w/Glass Candy, Chromatics
Sun July 17, Crocodile, 9 pm, $7.
As Fierce as they may have hoped to appear in costumes of black leather and come-hither snarls, a lot of popular '80s rock was, at heart, all about that creamy, nougaty pop center. Yeah, you can ride a Harley on stage, flash all the pyrotechnics you like, and generally twist the panties of Bible thumpers into new bouquets with your imagery, but plenty of tough-looking characters created choruses so catchy, cheerleaders could form pyramids around them at pep rallies.
Diamond Nights are all too familiar with confectionizing hard rock, having earlier this year released an excellent debut EP, Once We Were Diamonds, that sprinkles sweetener on galloping twin-lead guitars, lyrics like "never thought that a popsicle chick could taste so good," and delivering deep, libidinous sighs. The band conjures fond memories of Thin Lizzy, Billy Idol, and Cheap Trick without wallowing in nostalgia, seamlessly traversing decades as easily as frontman Morgan Phalen travels a female-friendly landscape (in the occasional rock falsetto). Invitations to mess around ("Destination Diamonds") and calls for every night to be Saturday candy coat songs with a purely celebratory finish, as do the infectious vintage keyboard riffs straight from the theme song for, Phalen jokingly suggests, "escaping in a rocket ship from a planet at war."
"We set out to make sugary songs," the singer explains. "Have you seen that Judas Priest record Turbo? These fingernails [wrap] around a dripping ice cream cone and it's kind of psychedelic looking. I always liked the juxtaposition of an image like that with hard, heavier music."
Never mind that Turbo is one of Judas Priest's more maligned releases—Diamond Nights aren't aiming for lite-metal irony (nor are they to be confused with the Neil Diamond tribute of the same name). They're interested in "putting all of our musical inklings into a sing-along-able format. And those things range from heavy metal to '70s rock to '80s pop music," says Phalen of band mates drummer Tim Traynor, co-guitarist Rob Laakso, and bassist S. D. Rumsey. "I feel like an overlooked way of synthesizing those elements is in a pop format."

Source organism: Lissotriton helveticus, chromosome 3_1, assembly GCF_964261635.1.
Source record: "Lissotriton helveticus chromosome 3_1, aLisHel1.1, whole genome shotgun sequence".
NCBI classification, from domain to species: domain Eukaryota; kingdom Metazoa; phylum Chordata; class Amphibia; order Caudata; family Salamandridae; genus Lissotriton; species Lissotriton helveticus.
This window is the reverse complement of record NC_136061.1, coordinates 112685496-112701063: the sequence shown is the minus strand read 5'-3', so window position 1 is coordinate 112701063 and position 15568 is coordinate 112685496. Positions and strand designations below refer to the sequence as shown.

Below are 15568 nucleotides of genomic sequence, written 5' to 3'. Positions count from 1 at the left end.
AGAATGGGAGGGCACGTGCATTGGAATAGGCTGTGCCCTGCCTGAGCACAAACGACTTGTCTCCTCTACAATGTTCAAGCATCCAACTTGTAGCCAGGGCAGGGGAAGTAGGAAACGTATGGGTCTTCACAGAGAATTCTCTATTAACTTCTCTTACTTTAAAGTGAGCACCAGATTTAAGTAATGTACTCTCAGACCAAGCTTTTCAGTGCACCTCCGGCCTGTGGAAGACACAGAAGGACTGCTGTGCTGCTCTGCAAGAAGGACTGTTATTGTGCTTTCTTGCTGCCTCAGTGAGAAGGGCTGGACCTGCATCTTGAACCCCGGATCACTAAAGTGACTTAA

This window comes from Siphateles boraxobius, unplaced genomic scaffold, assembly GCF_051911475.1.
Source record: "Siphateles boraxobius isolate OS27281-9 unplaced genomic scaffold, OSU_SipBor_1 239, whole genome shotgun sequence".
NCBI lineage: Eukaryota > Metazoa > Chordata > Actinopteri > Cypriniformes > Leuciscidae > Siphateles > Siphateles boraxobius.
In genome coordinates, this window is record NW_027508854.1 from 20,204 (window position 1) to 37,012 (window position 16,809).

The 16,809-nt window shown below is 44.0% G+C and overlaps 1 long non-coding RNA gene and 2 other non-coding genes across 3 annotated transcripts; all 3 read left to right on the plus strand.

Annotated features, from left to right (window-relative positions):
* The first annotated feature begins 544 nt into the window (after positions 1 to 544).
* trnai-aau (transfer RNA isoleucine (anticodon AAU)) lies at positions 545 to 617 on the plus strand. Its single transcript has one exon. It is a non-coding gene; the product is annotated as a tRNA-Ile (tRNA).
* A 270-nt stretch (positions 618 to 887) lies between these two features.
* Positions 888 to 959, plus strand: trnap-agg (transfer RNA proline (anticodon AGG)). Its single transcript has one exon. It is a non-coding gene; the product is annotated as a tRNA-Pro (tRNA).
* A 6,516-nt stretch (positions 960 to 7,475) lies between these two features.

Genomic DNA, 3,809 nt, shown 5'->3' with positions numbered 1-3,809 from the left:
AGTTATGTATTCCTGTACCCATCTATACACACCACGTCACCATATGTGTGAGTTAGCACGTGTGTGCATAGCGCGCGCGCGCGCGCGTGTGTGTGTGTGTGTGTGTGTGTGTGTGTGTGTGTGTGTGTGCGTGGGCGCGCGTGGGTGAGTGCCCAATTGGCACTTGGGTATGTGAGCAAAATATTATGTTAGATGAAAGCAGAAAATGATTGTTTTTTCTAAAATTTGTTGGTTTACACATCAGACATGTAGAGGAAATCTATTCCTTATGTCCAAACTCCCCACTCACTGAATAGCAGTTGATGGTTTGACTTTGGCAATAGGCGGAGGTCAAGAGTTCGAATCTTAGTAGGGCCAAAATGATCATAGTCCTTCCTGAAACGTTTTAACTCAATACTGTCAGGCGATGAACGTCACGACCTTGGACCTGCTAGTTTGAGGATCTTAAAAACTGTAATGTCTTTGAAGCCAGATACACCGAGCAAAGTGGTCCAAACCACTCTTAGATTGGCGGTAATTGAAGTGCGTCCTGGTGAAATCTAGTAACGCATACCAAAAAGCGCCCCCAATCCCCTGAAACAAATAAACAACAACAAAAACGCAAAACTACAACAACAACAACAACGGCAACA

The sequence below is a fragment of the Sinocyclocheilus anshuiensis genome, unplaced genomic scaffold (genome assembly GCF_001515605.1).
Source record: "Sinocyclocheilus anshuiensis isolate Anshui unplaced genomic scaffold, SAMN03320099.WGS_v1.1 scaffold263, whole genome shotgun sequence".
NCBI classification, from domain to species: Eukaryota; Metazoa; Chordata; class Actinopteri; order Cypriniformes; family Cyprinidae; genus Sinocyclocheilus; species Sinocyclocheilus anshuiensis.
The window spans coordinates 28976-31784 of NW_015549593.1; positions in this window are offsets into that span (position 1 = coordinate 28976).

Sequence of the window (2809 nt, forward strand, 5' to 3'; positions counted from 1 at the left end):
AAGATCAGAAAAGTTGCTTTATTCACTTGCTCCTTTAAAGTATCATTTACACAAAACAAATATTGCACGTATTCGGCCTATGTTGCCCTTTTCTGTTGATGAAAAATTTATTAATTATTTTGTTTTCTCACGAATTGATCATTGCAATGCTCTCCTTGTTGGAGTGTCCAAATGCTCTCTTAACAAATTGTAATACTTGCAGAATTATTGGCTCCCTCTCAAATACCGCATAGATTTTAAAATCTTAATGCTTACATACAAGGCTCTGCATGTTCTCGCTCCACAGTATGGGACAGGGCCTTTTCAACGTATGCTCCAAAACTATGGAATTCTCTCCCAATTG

On their EP and this fall's fantastic upcoming Popsicle full-length—both out on Kemado Records—much of that synthesis centers on fusing Diamond Dave lyrics to Phil Lynott melodies, a marriage that comes naturally in the New York band's songs. "I'm a huge Thin Lizzy fan," says Phalen. "Their kind of musicality is missing in music, where instruments are choreographed together; that was a great time in rock 'n' roll, when the guitar got such center stage. Having two guitars working in that fashion kind of absolved the wanky guitar solo, too."
While the guitars (and high-spirited harmonies) wail in tandem, images of preventing reason from interrupting lust run rampant through the songs. "Saturday Fantastic" warns that grasping hold of the now is of utmost importance, as Phalen sounds out an impatient last call, "Let's get it started when it's got to start and not just whenever/Woah, I said the sooner the better... another minute and I might be gone."
"Love and girls are universal timeless concepts," Phalen explains (after noting that his girlfriend has pointed out the number of songs about women penned by the Nights). "Everybody is always talking about sex and love, and yet the music around us doesn't represent it terribly well. Van Halen did a great job of indulging that to the max, and even sappy love songs from like Air Supply did great job of indulging the simplest high school way of looking at love—which is something nobody really grows out of."
But Diamond Nights aren't all cold, hard crushes—there are the offbeat one-liners tossed in to throw off categorization (the upcoming snaky disco track, "Drip Drip," which rhymes "dance floor" with "Kandahar"). And both live and on record, the band also allow room for introspective ballads and hints of smoking Sabbath heaviness. All of which makes for a dynamic package that treats every song as a precious endeavor, placing a high price on those incredible pop hooks, wherever in the rock spectrum they may land. "We just have bad ADD," Phalen jokes, "and we always have to change it up and reintroduce ourselves. That's how we originally called ourselves Diamonds—every song is treated like the best and final song we're going to write." Thankfully for us, there's more gems to come.■